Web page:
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Is there a way to perform compile time arithmetic with explicit functions that respect dimensions? Here is a strawman example of arithmetic functions:

\mul{4}{7}            % expands to 28
\mul{4}{6pt}          % expands to 24pt
\mul{0.3}{\linewidth} % expand into some kind of anonymous length-like value
                      %   storing 0.3 * the current value of \linewidth.
\add{0.3pt}{0.2pt}    % expands to 0.5pt

For instance, the following document uses scalar multiplication with widths:

% !TEX TS-program = lualatex

% \usepackage{lipsum}

\documentclass{article}

\usepackage{fontspec}
\setmainfont[Ligatures=TeX]{TimesNewRoman}
\setsansfont[Ligatures=TeX]{Arial}

\begin{document}

\hspace*{0.5 \linewidth}

\begin{minipage}{0.4 \linewidth}
The quick brown fox jumped
over the lazy dog
\end{minipage}


\end{document}

The notation 0.4 \linewidth is convenient and easy to read, but isn't composable. For instance, using \begin{minipage}{0.4 {0.8 \linewidth}} instead produces the error:

! Illegal unit of measure (pt inserted).
<to be read again> 
{
l.15 \begin{minipage}{0.4 {0.8 \linewidth}}

Using \usepackage{calc} doesn't make the 0.4 {0.8 \linewidth} construction valid, either.

Is there a way to perform arithmetic explicitly?

NB: this questions differs from this one here because it's asking for the most explicit way to perform arithmetic, rather than the most convenient.

  • 1
    \dimexpr isn't explicit enough? Or features from expl3? – user31729 Jan 18 at 21:31
  • I just noticed your % !TEX TS-program = lualatex if you are using luatex then of course you have the full Lua math expression language available at all times. So you have arithmetic, trig, square roots etc. – David Carlisle Jan 18 at 22:35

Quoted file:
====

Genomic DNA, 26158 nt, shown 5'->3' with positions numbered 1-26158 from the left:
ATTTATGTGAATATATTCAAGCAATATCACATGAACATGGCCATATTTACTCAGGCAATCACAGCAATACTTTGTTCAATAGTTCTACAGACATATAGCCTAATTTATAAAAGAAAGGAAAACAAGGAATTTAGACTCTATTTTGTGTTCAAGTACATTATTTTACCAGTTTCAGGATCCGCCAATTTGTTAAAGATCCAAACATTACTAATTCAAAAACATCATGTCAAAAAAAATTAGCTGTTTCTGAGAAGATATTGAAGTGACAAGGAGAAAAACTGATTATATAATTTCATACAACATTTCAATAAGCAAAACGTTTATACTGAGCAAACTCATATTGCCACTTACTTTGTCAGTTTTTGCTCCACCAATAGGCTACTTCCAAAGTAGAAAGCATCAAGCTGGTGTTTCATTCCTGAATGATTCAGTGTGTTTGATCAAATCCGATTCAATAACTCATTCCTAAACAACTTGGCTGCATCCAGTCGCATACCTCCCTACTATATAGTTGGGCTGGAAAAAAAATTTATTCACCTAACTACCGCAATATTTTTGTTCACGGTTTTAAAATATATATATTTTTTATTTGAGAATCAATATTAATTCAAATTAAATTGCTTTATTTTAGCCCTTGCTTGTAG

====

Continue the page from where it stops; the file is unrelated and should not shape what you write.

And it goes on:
2

You can use xfp to do floating point arithmetic.

\documentclass{article}
\usepackage{xfp}

\begin{document}

\noindent
X\hspace*{0.5 \linewidth}X

\noindent
X\hspace*{\fpeval{0.3*0.5}\linewidth}X

\noindent
X\hspace*{\fpeval{(sin(3))^2+(cos(3))^2}\linewidth}X

\noindent
\begin{minipage}[t]{\fpeval{0.4*0.8}\linewidth}
The quick brown fox jumped
over the lazy dog
\end{minipage}

\noindent\rule{0.32\linewidth}{0.4pt}

\noindent\rule{\fpeval{0.4*0.8}\linewidth}{0.4pt}

\end{document}

enter image description here

You can use pretty complex expressions (that one above is of course 1).

You can even mix calc syntax with this, where it is accepted: with \usepackage{calc} something like

\setlength{\foo}{\fpeval{sqrt(2)}\linewidth-45pt}

would be valid if \foo is a length parameter.

1

There is no "compile time" in TeX as it isn't a compiler, there is no compile stage separate from execution however assuming you are using etex you have inline arithmetic expressions available

  \begin{minipage}{0.4 \dimexpr 0.8 \linewidth\relax}

or

   \setcounter{section}{\numexpr 4 * 7\relax}
  • I meant to use compile time somewhat metaphorically to distinguish the arithmetic I want from arithmetic operations appearing in typeset math. Compile time seemed like a decent analogy because all traces of the arithmetic are removed in the output document. What's the appropriate way to refer to it? – Gregory Nisbet Jan 18 at 22:24
  • "assuming you are using etex", doesn't LaTeX require it for some time? – user4686 Jan 18 at 23:13
  • @jfbu yes (it's good to assume things that are true) – David Carlisle Jan 18 at 23:57

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